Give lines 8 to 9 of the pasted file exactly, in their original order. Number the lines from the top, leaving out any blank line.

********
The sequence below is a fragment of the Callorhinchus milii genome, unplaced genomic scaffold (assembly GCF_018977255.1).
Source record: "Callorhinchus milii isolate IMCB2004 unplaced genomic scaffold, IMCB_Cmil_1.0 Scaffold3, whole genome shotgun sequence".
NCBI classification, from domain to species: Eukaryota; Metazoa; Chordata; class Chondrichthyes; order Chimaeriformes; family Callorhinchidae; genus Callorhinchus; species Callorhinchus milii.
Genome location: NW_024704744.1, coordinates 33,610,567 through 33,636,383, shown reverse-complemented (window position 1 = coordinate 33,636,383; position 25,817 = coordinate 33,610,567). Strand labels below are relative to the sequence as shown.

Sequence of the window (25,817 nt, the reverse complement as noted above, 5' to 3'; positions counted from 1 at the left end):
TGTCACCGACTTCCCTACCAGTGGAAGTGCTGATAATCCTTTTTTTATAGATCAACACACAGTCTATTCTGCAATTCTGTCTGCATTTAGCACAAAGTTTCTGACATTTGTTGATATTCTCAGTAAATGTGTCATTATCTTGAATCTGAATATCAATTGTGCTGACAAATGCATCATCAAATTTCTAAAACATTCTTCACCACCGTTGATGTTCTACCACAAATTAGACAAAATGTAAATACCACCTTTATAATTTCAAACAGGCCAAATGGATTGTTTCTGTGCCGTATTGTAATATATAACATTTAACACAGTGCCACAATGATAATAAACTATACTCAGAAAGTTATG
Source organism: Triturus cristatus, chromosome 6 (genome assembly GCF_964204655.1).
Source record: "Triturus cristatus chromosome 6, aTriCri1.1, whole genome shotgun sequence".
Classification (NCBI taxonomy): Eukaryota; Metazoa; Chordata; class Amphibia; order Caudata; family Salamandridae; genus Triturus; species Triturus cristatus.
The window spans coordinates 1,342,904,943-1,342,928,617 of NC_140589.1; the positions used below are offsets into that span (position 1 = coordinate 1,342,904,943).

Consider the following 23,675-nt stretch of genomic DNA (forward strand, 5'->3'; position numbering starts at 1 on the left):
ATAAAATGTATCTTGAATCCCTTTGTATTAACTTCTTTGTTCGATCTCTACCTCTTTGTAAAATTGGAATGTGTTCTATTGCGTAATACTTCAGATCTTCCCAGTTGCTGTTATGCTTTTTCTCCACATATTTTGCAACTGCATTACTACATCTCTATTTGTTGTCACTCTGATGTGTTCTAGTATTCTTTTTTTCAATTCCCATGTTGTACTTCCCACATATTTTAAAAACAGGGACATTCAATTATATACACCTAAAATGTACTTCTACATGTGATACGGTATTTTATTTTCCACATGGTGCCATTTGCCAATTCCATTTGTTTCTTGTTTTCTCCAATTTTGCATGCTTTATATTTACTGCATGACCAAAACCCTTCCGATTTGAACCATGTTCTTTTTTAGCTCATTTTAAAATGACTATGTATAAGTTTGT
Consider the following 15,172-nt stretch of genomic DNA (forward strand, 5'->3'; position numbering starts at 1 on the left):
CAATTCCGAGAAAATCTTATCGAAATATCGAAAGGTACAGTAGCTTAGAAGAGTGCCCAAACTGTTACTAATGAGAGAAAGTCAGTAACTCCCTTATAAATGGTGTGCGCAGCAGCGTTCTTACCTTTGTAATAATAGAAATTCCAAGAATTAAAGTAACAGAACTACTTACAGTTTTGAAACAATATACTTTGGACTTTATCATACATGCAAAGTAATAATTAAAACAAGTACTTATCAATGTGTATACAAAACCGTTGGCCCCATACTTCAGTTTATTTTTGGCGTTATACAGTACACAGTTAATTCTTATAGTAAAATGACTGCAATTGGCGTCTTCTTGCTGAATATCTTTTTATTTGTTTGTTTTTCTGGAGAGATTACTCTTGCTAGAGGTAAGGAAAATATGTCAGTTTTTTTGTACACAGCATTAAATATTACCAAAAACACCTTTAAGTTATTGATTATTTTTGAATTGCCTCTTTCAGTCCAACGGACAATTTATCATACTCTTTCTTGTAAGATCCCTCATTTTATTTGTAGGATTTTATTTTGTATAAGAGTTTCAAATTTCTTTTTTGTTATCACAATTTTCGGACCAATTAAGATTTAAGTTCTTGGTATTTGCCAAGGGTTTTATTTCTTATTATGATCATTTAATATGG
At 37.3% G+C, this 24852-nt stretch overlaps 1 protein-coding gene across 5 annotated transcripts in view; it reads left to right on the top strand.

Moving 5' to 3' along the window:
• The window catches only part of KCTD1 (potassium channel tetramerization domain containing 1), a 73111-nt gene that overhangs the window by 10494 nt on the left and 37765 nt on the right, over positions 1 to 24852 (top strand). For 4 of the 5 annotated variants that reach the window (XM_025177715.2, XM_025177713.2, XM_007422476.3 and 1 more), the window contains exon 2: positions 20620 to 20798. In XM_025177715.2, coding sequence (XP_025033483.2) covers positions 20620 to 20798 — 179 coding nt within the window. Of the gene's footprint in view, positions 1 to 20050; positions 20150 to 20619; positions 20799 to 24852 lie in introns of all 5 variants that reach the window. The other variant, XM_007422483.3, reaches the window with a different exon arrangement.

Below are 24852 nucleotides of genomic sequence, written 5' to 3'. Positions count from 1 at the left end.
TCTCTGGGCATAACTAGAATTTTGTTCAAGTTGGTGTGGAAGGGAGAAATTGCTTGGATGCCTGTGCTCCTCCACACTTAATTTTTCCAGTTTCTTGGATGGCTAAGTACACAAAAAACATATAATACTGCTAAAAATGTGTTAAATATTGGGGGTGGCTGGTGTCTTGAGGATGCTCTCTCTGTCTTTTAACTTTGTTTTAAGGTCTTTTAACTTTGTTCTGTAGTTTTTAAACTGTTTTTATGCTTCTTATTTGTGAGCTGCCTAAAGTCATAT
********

Source record: "Triturus cristatus chromosome 6, aTriCri1.1, whole genome shotgun sequence".
Classification (NCBI taxonomy): Eukaryota; Metazoa; Chordata; class Amphibia; order Caudata; family Salamandridae; genus Triturus; species Triturus cristatus.